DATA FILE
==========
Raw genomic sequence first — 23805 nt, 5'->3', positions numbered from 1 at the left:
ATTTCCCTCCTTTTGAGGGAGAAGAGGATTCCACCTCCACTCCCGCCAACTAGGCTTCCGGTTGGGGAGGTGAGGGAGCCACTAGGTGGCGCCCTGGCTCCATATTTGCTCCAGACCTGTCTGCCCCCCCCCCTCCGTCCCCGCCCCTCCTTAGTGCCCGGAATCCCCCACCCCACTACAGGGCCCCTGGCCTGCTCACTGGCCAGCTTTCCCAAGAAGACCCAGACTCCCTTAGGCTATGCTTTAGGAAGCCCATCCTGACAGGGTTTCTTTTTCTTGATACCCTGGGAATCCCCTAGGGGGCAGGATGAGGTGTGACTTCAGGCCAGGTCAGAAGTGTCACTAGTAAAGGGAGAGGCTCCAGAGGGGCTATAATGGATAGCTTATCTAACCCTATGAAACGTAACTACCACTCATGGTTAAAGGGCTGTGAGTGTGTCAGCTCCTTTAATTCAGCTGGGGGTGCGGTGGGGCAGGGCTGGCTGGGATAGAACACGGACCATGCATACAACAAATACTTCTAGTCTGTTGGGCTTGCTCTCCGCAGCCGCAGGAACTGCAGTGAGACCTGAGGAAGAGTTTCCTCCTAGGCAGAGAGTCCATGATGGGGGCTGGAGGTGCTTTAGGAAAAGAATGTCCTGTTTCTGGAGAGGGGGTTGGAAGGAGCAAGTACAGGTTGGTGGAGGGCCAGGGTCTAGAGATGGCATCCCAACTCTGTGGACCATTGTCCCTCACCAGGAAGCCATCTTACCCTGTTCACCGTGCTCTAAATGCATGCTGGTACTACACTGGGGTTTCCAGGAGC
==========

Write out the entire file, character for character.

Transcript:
Raw genomic sequence first — 23805 nt, 5'->3', positions numbered from 1 at the left:
ATTTCCCTCCTTTTGAGGGAGAAGAGGATTCCACCTCCACTCCCGCCAACTAGGCTTCCGGTTGGGGAGGTGAGGGAGCCACTAGGTGGCGCCCTGGCTCCATATTTGCTCCAGACCTGTCTGCCCCCCCCCCTCCGTCCCCGCCCCTCCTTAGTGCCCGGAATCCCCCACCCCACTACAGGGCCCCTGGCCTGCTCACTGGCCAGCTTTCCCAAGAAGACCCAGACTCCCTTAGGCTATGCTTTAGGAAGCCCATCCTGACAGGGTTTCTTTTTCTTGATACCCTGGGAATCCCCTAGGGGGCAGGATGAGGTGTGACTTCAGGCCAGGTCAGAAGTGTCACTAGTAAAGGGAGAGGCTCCAGAGGGGCTATAATGGATAGCTTATCTAACCCTATGAAACGTAACTACCACTCATGGTTAAAGGGCTGTGAGTGTGTCAGCTCCTTTAATTCAGCTGGGGGTGCGGTGGGGCAGGGCTGGCTGGGATAGAACACGGACCATGCATACAACAAATACTTCTAGTCTGTTGGGCTTGCTCTCCGCAGCCGCAGGAACTGCAGTGAGACCTGAGGAAGAGTTTCCTCCTAGGCAGAGAGTCCATGATGGGGGCTGGAGGTGCTTTAGGAAAAGAATGTCCTGTTTCTGGAGAGGGGGTTGGAAGGAGCAAGTACAGGTTGGTGGAGGGCCAGGGTCTAGAGATGGCATCCCAACTCTGTGGACCATTGTCCCTCACCAGGAAGCCATCTTACCCTGTTCACCGTGCTCTAAATGCATGCTGGTACTACACTGGGGTTTCCAGGAGC